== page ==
Countless harrowing moments later, our film crew emerges (not unscathed!) from Skull Island's dark interior, weighed down considerably by an incarcerated gorilla that's as big as a bus. Denham is giddy with avarice; he can scrap his movie and just exhibit Kong back in the states. Driscoll is thrilled that he's got the attention of the beautiful starlet. But Darrow is nervous; the big ape stirred her empathy back in the jungle and she can't help but feel anxious for him. Her fears, of course, are not unfounded. Soon enough, the volatile combination of human hubris, simian rage and way too many flashbulbs exploding sets the "Eighth Wonder of the World" running amok in Manhattan, desperate to escape his tormentors.
Jackson's King Kong is a mere 25 feet tall. Larger than any real gorilla man has ever found, to be sure, but hardly a building-crushing behemoth. So when he finally climbs atop the Empire State Building, he appears small against the backdrop of man's sprawling construction, impotent against technology that buzzes and stings around him. It's a keen metaphor for modern movies. With big-budget studios routinely destroying the world (or at least a few major cities) a few times a year, the tragic fate of one oversized ape seems innocuous, a sideshow.
But then you remember him, undiminished in his own world, fighting tooth and claw against dinosaurs, pounding his chest and thundering his rage through the jungle, where he was King, and suddenly all those other films, with their galactic-scale menaces, seem passionless and empty.
It's enough to leave you feeling a bit jaded.
If the media is the eye on the world, Russ Carr is the finger in that eye. Tune in each month to see him dispersing the smoke and smashing the mirrors of modern mass communication. The world lost Russ on 2/7/12, but he lives on.
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IF YOU LIKED THIS COLUMN...
11.28.05 @ 10:38a
Wow - so you're looking forward to it, then?
Andy Serkis is Kong. He's probably one of the best on-screen actors never really seen.
11.28.05 @ 10:58a
I just read a pretty good article about KK, and it mentions that Serkis wanted to go to Rwanda to study gorillas in preparation. Jackson said he wouldn't send him, and that it was too dangerous, etc. Then, one day, Jackson got a phone call: Serkis. In Rwanda. Studying gorillas.
Hey, that's dedication.
I think it's gonna rock, truly.
11.28.05 @ 11:18a
I think it looks pretty damn good too. I loved these kinds of movies as a kid. That shot in the preview of him punching at the biplane is really something. 3 hours!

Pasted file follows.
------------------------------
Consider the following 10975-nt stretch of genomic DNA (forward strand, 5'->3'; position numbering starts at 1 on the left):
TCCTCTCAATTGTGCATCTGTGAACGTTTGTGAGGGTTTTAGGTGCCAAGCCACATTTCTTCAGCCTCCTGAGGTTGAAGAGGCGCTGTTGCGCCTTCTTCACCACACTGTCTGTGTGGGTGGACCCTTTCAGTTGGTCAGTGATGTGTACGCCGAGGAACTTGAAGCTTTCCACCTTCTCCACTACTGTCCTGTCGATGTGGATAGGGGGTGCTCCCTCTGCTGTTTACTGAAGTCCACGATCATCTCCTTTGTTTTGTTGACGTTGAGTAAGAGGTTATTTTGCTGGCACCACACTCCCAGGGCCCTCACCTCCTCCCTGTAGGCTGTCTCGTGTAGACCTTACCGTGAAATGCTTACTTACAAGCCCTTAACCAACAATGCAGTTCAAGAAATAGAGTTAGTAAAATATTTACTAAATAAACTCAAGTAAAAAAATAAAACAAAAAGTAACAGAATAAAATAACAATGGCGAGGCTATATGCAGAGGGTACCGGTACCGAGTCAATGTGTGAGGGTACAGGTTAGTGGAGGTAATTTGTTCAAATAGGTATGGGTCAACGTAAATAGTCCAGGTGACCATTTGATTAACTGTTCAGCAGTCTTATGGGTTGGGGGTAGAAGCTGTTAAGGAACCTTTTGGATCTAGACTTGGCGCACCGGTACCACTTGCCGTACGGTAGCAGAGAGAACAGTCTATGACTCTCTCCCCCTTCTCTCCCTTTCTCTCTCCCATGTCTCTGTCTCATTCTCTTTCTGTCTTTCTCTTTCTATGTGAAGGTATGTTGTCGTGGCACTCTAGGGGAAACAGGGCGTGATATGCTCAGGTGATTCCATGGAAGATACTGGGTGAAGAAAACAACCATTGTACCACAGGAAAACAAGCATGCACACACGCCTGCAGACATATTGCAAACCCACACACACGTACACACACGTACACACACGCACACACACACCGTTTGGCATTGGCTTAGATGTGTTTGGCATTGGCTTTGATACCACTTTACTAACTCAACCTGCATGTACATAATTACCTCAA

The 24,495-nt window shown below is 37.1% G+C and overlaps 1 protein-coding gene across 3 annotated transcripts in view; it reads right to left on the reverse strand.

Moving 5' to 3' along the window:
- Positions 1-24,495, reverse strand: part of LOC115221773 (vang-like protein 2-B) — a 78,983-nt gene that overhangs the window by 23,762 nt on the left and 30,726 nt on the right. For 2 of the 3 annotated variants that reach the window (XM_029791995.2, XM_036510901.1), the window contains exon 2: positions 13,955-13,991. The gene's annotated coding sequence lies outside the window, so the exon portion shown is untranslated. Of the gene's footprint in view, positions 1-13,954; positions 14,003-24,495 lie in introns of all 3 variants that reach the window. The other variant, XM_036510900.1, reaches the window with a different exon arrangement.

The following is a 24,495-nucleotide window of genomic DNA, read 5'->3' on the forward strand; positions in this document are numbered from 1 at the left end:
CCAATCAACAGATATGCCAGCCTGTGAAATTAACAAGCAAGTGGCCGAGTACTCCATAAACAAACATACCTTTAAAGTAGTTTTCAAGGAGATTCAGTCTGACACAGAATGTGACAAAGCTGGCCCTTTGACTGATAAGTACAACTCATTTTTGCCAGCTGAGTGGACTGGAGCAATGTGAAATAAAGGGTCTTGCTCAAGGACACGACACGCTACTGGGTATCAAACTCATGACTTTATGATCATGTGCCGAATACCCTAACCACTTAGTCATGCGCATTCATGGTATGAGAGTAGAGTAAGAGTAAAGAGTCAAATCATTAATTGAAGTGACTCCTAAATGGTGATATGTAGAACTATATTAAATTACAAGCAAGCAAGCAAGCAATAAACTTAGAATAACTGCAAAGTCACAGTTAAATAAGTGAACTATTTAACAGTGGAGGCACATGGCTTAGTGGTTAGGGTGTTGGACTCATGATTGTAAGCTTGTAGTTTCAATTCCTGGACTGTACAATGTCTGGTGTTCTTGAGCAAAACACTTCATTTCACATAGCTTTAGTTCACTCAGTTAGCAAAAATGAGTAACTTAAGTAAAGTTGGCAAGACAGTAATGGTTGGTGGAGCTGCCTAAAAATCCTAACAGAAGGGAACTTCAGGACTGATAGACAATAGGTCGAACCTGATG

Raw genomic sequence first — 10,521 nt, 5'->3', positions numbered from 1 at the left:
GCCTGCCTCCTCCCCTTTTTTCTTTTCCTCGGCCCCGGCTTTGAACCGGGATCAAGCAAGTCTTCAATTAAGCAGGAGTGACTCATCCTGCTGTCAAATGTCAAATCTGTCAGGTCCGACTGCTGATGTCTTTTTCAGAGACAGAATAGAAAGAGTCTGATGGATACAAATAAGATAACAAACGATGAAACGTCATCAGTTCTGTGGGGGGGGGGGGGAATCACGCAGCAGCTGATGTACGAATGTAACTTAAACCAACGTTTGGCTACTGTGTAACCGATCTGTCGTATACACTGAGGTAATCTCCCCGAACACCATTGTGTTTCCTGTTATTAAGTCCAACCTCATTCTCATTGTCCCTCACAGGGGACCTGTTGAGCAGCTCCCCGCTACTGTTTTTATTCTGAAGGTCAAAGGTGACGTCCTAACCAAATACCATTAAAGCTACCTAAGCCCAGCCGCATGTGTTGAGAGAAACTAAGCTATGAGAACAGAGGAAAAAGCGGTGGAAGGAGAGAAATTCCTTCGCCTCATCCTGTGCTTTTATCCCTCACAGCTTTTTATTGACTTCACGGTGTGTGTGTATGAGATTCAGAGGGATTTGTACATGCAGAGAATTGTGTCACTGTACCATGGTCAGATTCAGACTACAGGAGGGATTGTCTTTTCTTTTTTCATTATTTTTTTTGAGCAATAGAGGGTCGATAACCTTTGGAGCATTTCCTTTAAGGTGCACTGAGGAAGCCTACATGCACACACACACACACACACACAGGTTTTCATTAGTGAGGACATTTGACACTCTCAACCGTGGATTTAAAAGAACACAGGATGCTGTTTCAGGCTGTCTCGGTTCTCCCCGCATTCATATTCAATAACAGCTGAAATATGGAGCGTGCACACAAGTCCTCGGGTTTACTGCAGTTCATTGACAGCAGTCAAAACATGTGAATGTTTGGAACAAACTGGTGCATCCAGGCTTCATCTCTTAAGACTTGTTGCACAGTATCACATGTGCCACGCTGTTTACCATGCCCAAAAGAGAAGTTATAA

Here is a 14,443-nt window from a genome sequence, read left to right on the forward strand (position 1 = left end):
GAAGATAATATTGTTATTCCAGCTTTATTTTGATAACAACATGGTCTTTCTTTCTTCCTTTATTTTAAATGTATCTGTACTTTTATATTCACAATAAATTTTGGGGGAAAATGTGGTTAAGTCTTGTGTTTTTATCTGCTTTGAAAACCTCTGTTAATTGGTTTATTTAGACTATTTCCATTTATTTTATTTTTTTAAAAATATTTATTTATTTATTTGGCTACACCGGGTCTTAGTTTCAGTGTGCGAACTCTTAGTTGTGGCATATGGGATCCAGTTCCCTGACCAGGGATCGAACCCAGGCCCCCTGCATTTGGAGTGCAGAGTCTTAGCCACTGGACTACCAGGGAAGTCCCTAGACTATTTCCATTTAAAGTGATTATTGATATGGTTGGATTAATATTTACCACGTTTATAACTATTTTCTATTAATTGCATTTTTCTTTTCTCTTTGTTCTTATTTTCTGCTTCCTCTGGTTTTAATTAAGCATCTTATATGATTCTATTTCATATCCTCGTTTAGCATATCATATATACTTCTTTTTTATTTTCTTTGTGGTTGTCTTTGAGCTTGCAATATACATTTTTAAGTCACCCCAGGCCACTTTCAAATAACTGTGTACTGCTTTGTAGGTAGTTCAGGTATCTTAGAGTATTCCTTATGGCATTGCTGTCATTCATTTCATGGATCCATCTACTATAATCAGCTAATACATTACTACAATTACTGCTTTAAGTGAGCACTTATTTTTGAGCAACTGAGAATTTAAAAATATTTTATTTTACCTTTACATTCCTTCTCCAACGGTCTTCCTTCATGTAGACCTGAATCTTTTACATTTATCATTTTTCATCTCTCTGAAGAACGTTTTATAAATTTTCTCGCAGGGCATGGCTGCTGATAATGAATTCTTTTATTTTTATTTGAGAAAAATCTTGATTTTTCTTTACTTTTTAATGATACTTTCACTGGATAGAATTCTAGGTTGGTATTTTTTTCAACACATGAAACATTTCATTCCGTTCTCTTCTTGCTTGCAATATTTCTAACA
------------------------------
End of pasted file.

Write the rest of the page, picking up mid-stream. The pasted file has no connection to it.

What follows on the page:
11.28.05 @ 11:20a
I actually watched KK for the first time ever this weekend, and as someone who came late to it, I appreciated it a lot more for the technology advances than I did for the story, I think. (I was really struck by a scene where they get the actors creeping forward into the dollying camera shot *perfectly*.)
One thing that struck me was how small Kong was -- IMDB claims the scale changes from 25 to 50 feet tall, but still, Kong looks pretty small climbing up the side of the Empire State Building.
I also appreciated that the narration on the Jackson version was the epigraph from the original (something I hadn't realized until I saw it).
11.28.05 @ 5:35p
I can't wait for this. I wasn't sure if PJ was gonna blow it or not, but as the trailers and stuff started coming out, it just looks awesome.
As for the jaded theme of the column, I read that there have been four or so different tv pilots pitched dealing with the destruction of America, or set in post-apocalyptic America. I'm already yawning.
11.28.05 @ 6:05p
How come we never get a TV series in which America has conquered the world? That'd be WAY too out of the box.
11.29.05 @ 10:30a
That would rule. Like some sort of capitalist bloc, start off with our long overdue invasions of Mexico and Canada and then keep rollin' straight down to Tierra Del Fuego, perhaps after a little scorched earth in Chile.
The United States of the Americas!
We then begin the subtle take-over of communist China, first planting the seeds of capitalist revolution in the form of soda machines, McDonald's, and inexpensive, flavor-neutral but very chuggable 'light' beers in the remote peasant provinces...